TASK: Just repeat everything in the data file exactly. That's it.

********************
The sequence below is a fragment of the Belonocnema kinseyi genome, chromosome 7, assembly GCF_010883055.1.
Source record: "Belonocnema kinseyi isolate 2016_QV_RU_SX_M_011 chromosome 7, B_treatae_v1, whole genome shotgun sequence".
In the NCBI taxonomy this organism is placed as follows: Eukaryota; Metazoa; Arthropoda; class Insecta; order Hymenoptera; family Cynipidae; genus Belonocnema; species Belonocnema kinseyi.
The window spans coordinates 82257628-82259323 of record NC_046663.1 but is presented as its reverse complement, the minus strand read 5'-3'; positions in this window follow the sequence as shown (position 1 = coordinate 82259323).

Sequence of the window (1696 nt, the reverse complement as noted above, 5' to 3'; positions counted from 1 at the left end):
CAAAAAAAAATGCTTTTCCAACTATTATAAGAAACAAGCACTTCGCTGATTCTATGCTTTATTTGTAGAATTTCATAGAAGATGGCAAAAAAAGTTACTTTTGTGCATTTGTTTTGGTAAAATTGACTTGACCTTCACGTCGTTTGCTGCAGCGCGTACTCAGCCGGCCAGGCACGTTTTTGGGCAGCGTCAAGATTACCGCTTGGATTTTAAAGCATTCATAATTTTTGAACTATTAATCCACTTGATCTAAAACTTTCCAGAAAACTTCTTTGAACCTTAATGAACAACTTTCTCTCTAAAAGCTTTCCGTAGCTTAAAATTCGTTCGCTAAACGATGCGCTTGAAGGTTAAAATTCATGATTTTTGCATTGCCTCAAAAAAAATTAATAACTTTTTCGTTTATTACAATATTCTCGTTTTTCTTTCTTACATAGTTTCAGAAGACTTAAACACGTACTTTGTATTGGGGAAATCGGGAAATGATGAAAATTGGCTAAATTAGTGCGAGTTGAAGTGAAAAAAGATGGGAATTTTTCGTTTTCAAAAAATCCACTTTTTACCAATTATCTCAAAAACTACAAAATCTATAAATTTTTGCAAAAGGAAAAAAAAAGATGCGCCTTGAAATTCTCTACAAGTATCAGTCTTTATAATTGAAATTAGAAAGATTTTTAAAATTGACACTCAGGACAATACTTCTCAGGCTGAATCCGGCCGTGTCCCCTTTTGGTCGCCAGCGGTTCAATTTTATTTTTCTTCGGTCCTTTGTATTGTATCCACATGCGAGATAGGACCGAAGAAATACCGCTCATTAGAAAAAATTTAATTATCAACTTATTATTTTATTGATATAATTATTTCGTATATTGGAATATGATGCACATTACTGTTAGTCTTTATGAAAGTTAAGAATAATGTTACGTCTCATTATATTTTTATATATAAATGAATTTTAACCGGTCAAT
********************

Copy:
The sequence below is a fragment of the Belonocnema kinseyi genome, chromosome 7, assembly GCF_010883055.1.
Source record: "Belonocnema kinseyi isolate 2016_QV_RU_SX_M_011 chromosome 7, B_treatae_v1, whole genome shotgun sequence".
In the NCBI taxonomy this organism is placed as follows: Eukaryota; Metazoa; Arthropoda; class Insecta; order Hymenoptera; family Cynipidae; genus Belonocnema; species Belonocnema kinseyi.
The window spans coordinates 82257628-82259323 of record NC_046663.1 but is presented as its reverse complement, the minus strand read 5'-3'; positions in this window follow the sequence as shown (position 1 = coordinate 82259323).

Sequence of the window (1696 nt, the reverse complement as noted above, 5' to 3'; positions counted from 1 at the left end):
CAAAAAAAAATGCTTTTCCAACTATTATAAGAAACAAGCACTTCGCTGATTCTATGCTTTATTTGTAGAATTTCATAGAAGATGGCAAAAAAAGTTACTTTTGTGCATTTGTTTTGGTAAAATTGACTTGACCTTCACGTCGTTTGCTGCAGCGCGTACTCAGCCGGCCAGGCACGTTTTTGGGCAGCGTCAAGATTACCGCTTGGATTTTAAAGCATTCATAATTTTTGAACTATTAATCCACTTGATCTAAAACTTTCCAGAAAACTTCTTTGAACCTTAATGAACAACTTTCTCTCTAAAAGCTTTCCGTAGCTTAAAATTCGTTCGCTAAACGATGCGCTTGAAGGTTAAAATTCATGATTTTTGCATTGCCTCAAAAAAAATTAATAACTTTTTCGTTTATTACAATATTCTCGTTTTTCTTTCTTACATAGTTTCAGAAGACTTAAACACGTACTTTGTATTGGGGAAATCGGGAAATGATGAAAATTGGCTAAATTAGTGCGAGTTGAAGTGAAAAAAGATGGGAATTTTTCGTTTTCAAAAAATCCACTTTTTACCAATTATCTCAAAAACTACAAAATCTATAAATTTTTGCAAAAGGAAAAAAAAAGATGCGCCTTGAAATTCTCTACAAGTATCAGTCTTTATAATTGAAATTAGAAAGATTTTTAAAATTGACACTCAGGACAATACTTCTCAGGCTGAATCCGGCCGTGTCCCCTTTTGGTCGCCAGCGGTTCAATTTTATTTTTCTTCGGTCCTTTGTATTGTATCCACATGCGAGATAGGACCGAAGAAATACCGCTCATTAGAAAAAATTTAATTATCAACTTATTATTTTATTGATATAATTATTTCGTATATTGGAATATGATGCACATTACTGTTAGTCTTTATGAAAGTTAAGAATAATGTTACGTCTCATTATATTTTTATATATAAATGAATTTTAACCGGTCAAT